Montana Public Radio

Community To State MMIW Task Force: We Want Our Own

Feb 7, 2020
Originally published on February 7, 2020 5:09 pm

 

The Montana Missing Idigenous Persons Task Force hosted a public meeting in Billings Feb. 6. Some community members pressed for Native people to form a task force of their own.

About 50 people piled into a classroom at City College, listening to concerned community members like Paulette Not Afraid.

"We need our own equipment. We need our own station. We don’t have to wait for no one. If we have to do it ourselves, by golly, I think we better start doing that and doing that on our reservation. Let’s do our own thing now," Not Afraid said. 

Not Afraid helped raise Selena Not Afraid, a 16-year-old Crow girl who recently was found dead in a field near Interstate 90.

Paulette says she came to the state task force meeting to hold law enforcement accountable.

"When the first response call goes in, we’d like to have a response. Like right now, not wait. Because time is critical," Not Afraid said. 

Paulette says some federal agencies like the Bureau of Land Management didn’t help with the search for her grand niece until thirteen days in.

Tribes and municipalities across the state have formed their own task forces, including Big Horn County and the Flathead Tribes. The state task force, which is housed under the Montana Department of Justice, has representatives from six of Montana’s eight tribal nations.

Lorna Knows His Gun says she’d like to see Native people run a task force, not just serve on one. She asked the state justice department for help in getting it off the ground.

"Can we get a building? Can we equip this building with our ATVs or drones? Can we get these trainings? So we don’t have to wait," Knows His Gun said.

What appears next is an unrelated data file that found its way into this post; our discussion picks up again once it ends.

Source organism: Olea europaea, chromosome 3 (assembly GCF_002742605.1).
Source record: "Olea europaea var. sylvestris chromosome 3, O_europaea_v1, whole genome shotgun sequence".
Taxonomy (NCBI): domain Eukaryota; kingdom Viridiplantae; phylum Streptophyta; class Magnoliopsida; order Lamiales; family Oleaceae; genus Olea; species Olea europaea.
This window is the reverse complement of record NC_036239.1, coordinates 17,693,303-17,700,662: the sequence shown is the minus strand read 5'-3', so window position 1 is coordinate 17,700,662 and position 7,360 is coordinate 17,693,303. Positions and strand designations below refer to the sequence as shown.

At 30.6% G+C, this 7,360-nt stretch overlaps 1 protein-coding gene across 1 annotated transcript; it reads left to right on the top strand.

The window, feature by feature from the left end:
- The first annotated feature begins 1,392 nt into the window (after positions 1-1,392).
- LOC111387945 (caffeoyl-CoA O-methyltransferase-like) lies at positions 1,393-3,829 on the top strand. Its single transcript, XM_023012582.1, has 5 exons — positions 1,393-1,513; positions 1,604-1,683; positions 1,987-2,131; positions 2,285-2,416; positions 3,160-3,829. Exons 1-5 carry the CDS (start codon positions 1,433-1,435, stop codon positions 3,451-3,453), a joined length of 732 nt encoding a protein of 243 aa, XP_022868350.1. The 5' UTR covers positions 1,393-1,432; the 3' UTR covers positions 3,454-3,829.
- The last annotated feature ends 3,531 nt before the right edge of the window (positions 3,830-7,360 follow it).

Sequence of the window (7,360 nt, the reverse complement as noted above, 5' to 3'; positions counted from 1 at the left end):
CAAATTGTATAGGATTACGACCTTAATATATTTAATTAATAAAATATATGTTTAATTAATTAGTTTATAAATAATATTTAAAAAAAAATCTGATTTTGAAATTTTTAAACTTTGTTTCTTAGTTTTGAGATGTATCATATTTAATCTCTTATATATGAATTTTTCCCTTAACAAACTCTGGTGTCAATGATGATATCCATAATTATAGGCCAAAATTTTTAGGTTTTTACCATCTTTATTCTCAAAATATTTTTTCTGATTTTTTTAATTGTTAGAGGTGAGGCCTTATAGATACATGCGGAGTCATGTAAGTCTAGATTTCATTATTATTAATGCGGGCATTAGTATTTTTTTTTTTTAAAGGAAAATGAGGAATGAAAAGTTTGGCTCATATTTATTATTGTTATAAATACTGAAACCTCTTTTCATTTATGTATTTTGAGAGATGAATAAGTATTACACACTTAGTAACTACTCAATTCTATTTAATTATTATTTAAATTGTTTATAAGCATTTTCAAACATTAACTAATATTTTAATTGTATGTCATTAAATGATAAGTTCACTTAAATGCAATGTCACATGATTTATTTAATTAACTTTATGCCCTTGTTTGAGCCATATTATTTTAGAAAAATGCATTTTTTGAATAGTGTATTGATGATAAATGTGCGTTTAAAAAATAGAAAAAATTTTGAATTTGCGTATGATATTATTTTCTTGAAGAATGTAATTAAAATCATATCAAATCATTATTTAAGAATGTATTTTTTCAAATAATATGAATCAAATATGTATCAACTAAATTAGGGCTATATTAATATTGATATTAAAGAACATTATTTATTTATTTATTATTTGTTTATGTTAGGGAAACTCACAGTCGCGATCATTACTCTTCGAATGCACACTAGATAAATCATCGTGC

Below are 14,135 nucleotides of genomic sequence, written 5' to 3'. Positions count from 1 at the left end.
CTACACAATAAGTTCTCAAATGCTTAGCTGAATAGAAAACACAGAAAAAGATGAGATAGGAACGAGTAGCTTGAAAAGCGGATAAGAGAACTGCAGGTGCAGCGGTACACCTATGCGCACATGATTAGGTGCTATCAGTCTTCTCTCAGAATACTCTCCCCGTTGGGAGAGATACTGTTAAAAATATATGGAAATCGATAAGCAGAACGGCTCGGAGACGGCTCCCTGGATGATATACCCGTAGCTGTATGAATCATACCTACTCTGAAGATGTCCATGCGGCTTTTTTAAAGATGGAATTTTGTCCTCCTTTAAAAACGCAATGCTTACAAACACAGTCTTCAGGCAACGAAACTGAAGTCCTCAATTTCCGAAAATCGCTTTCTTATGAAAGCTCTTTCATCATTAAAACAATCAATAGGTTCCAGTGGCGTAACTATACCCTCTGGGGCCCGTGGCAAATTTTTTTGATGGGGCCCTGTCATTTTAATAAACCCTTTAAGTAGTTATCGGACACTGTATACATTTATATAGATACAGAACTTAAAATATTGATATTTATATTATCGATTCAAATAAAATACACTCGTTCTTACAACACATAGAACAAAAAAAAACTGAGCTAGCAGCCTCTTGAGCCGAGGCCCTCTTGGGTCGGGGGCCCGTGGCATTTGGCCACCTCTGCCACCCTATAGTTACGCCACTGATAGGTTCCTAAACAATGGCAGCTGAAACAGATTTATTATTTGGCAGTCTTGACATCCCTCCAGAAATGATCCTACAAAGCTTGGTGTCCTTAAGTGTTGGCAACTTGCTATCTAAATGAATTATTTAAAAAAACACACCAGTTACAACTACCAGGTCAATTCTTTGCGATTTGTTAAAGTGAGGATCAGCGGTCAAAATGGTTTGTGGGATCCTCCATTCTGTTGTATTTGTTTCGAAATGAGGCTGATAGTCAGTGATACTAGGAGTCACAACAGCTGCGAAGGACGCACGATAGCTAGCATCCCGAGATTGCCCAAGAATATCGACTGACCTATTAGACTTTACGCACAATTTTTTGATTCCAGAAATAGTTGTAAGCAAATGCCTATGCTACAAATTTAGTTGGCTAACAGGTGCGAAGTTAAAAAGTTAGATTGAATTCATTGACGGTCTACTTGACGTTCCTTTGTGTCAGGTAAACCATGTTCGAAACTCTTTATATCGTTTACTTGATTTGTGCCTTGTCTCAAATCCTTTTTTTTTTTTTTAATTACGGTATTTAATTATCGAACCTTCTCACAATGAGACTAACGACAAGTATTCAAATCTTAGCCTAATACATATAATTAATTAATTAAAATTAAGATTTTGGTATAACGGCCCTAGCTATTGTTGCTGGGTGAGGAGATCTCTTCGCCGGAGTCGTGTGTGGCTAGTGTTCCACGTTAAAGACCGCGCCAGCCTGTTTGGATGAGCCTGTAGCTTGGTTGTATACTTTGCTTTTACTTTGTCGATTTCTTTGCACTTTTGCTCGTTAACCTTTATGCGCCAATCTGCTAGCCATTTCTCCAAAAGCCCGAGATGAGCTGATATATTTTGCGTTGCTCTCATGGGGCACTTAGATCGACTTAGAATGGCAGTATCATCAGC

Earlier in the night, law enforcement officials from the state justice department explained their role in tracking down missing people.

Gary Sedar from the Division of Criminal Investigation told the audience that his agency assists local law enforcement when they feel out of their depth.

"When we see major things that are going on that we think may be a little bit of extra help would be nice or maybe just a little bit of guidance, we come and we reach out and remind them that, ‘Hey if you need anything we’re here. Please give us a call,'" Sedar said. 

Sedar says that his office can provide local agencies with legal and forensic support.

Recently the Big Horn County Sheriff's Office requested help from the Division of Criminal Investigation’s for the Not Afraid’s case. That was after family and tribal leaders pushed the sheriff’s office to request state help.

About five people spoke at the event, talking about things like the effect the construction of the Keystone XL oil pipeline would have on the crisis and prevention campaigns.

The community meeting came after a full day of meetings for the state task force. This is the fifth time they’ve met since state Senate Bill 312 launched the task force last year.

One of their responsibilities is to submit a report with recommendations to the state-tribal relations committee next fall.

Olivia Reingold is Yellowstone Public Radio’s Report for America corps member.

 
Copyright 2020 Yellowstone Public Radio. To see more, visit Yellowstone Public Radio.

Tags: